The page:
• Steve Bunce

Incredible squad destined for golds

Steve Bunce July 24, 2012
There are a host of World Championship medallists in the Great Britain squad © PA Photos
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I think Great Britain possesses an incredibly strong boxing squad for the Olympics, and I would be amazed if we didn't pick up at least five medals, including a couple of golds. The ten-strong team - seven men, three women - are highly talented, and the most intensely-trained we've ever had. Some have been inside the system since the last Olympics.

Naturally, the one who excites me the most is super-heavyweight Anthony Joshua, a silver medallist at the World Championship last year. He's a big, big guy, with a giant smile, a mighty right and that is what Olympic fans want. He will be compared to Teofilo Stevenson, which is a stretch, but a fantastic comparison.

He's an entertainer: a big lump, not afraid to scrap, and with a tendency to let his heart rule his head. He hits people on the chin and they go over, which gets people watching - and if he has to slug, he can slug.

Joshua won't get ahead of himself: he's already turned down offers to turn pro, and won't be looking past the Olympic final. Comparisons to Lennox Lewis, who won gold for Canada in 1988, are premature - but I think he can be shaped into the Lewis mould. And he has the one ingredient that Lennox had, and perhaps Audley Harrison lost along the way: hunger. Lewis, remember, came up short at his first Olympics in 1984.

Light-welterweight Tom Stalker, a Commonwealth gold medallist, is another to watch. People inside the amateur boxing movement know that if he performs to his normal level, he will take home a gold. Like Joshua, he lost in the World Championship final last year - but it was close. Tom, 'The Talker', is rated No. 1 in the world.

People will be looking out for middleweight Anthony Ogogo, the good-looking kid from the Subway advert. But he is an outsider - and he knows it. He could start as underdog for every one of his fights. He was the last boxer to qualify and one year ago he looked out of the running.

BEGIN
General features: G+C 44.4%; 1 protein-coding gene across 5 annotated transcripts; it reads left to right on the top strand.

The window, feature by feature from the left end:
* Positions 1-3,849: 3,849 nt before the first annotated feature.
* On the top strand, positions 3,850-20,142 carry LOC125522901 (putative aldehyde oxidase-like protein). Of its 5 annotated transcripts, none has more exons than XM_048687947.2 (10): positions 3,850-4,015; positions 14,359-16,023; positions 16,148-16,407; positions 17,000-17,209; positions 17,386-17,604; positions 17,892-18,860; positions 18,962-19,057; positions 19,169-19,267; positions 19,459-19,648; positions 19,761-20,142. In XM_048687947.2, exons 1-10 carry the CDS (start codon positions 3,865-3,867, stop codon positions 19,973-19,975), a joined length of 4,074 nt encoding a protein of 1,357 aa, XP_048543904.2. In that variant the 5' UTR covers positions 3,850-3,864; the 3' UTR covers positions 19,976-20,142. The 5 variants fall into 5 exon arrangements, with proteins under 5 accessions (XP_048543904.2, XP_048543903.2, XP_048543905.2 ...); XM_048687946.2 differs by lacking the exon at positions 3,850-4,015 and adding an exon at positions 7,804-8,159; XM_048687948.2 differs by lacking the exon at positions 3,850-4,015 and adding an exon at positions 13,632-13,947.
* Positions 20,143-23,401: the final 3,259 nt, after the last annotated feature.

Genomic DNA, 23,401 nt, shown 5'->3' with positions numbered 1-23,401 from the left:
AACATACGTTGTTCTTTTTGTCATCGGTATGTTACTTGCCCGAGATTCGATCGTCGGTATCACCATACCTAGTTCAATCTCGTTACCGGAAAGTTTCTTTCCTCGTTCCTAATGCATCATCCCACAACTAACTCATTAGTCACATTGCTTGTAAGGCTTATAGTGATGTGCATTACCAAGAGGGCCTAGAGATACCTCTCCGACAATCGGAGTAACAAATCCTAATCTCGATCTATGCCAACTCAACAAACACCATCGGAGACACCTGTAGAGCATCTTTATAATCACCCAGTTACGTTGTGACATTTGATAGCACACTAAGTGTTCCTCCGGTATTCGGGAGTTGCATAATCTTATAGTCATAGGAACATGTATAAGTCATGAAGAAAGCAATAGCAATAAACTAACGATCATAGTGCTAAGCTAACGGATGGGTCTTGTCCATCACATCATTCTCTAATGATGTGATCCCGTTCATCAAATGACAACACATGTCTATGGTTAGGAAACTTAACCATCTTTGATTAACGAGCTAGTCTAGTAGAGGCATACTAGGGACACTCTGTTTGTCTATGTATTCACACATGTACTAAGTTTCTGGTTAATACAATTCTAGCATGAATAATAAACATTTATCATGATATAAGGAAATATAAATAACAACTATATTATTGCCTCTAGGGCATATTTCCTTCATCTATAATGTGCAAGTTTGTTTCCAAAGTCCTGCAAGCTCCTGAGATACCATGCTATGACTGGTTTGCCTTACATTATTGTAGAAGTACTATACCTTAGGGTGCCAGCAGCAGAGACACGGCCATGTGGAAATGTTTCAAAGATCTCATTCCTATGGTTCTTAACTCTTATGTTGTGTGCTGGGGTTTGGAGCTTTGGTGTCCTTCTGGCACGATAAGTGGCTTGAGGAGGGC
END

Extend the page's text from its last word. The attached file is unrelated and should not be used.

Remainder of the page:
He'll take heart from James DeGale, who won gold in Beijing after being given no chance. He had world, Olympic and European champions on his side of the draw, and one guy who had beaten him four times. In effect, he may as well have not bothered to go to Beijing - but he won. Ogogo can look at DeGale and find inspiration. It is easy to forget just how brilliant DeGale was.

I knew that a lot of the guys from the 2008 crop were going to go pro after the Games, but this time I'm not as convinced. Look at Stalker: he is 28 now, and has a real chance to win two Olympic golds in his career - and what a life that would be. He won't be short of money or adulation if he achieves that. It's possible that Stalker will always be a better amateur than professional.

If you look at the amateurs who flipped over following 2008, then David Price has done well from it, as has DeGale. The other five are in the mix, at various stages in their careers. If some of the guys from the last Olympics had stayed amateur, and carried on with that funding, and that lifestyle, would they have been better off? Maybe. They would all have been going to London looking at gold, that is for sure.

Because the forecast for medals is good, I expect the boxing coverage to be pushed from the very start. I have a feeling that the boxing team could become an outside bet for Team of the Games. We're used to the cyclist and rowers winning, not so much the boxers. This time, we'd better get used to it because the system in place has created a brilliant squad. Robert McCracken, the GB coach, can expect glory and then a visit to the Palace.

© ESPN Sports Media Ltd.

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Steve Bunce has been ringside in Las Vegas over 50 times, he has been at five Olympics and has been writing about boxing for over 25 years for a variety of national newspapers in Britain, including four which folded! It is possible that his face and voice have appeared on over 60 channels worldwide in a variety of languages - his first novel The Fixer was published in 2010 to no acclaim; amazingly it has been shortlisted for Sports Book of the Year.